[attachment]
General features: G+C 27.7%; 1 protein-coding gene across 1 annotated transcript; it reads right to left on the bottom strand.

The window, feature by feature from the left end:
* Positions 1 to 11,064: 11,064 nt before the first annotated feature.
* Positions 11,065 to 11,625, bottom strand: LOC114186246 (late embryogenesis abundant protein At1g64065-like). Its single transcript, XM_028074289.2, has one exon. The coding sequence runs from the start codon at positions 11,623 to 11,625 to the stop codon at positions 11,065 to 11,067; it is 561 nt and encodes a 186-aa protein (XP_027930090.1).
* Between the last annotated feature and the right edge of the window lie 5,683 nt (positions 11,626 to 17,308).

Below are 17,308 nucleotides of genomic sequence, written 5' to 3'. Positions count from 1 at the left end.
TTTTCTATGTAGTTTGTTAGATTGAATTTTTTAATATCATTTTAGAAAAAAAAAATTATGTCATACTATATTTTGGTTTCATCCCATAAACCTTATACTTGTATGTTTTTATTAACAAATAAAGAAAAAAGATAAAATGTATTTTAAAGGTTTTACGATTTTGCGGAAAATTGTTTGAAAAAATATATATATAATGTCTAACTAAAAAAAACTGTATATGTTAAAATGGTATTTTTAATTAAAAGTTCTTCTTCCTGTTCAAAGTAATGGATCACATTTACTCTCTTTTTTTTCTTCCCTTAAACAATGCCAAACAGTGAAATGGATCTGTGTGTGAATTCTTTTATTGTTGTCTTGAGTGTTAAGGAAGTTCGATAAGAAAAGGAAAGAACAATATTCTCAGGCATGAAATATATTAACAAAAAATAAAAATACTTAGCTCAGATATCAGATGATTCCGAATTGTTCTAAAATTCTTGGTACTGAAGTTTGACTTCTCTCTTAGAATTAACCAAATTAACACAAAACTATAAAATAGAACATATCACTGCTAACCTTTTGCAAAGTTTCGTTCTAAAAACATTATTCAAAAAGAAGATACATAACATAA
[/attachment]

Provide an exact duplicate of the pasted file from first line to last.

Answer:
General features: G+C 27.7%; 1 protein-coding gene across 1 annotated transcript; it reads right to left on the bottom strand.

The window, feature by feature from the left end:
* Positions 1 to 11,064: 11,064 nt before the first annotated feature.
* Positions 11,065 to 11,625, bottom strand: LOC114186246 (late embryogenesis abundant protein At1g64065-like). Its single transcript, XM_028074289.2, has one exon. The coding sequence runs from the start codon at positions 11,623 to 11,625 to the stop codon at positions 11,065 to 11,067; it is 561 nt and encodes a 186-aa protein (XP_027930090.1).
* Between the last annotated feature and the right edge of the window lie 5,683 nt (positions 11,626 to 17,308).

Below are 17,308 nucleotides of genomic sequence, written 5' to 3'. Positions count from 1 at the left end.
TTTTCTATGTAGTTTGTTAGATTGAATTTTTTAATATCATTTTAGAAAAAAAAAATTATGTCATACTATATTTTGGTTTCATCCCATAAACCTTATACTTGTATGTTTTTATTAACAAATAAAGAAAAAAGATAAAATGTATTTTAAAGGTTTTACGATTTTGCGGAAAATTGTTTGAAAAAATATATATATAATGTCTAACTAAAAAAAACTGTATATGTTAAAATGGTATTTTTAATTAAAAGTTCTTCTTCCTGTTCAAAGTAATGGATCACATTTACTCTCTTTTTTTTCTTCCCTTAAACAATGCCAAACAGTGAAATGGATCTGTGTGTGAATTCTTTTATTGTTGTCTTGAGTGTTAAGGAAGTTCGATAAGAAAAGGAAAGAACAATATTCTCAGGCATGAAATATATTAACAAAAAATAAAAATACTTAGCTCAGATATCAGATGATTCCGAATTGTTCTAAAATTCTTGGTACTGAAGTTTGACTTCTCTCTTAGAATTAACCAAATTAACACAAAACTATAAAATAGAACATATCACTGCTAACCTTTTGCAAAGTTTCGTTCTAAAAACATTATTCAAAAAGAAGATACATAACATAA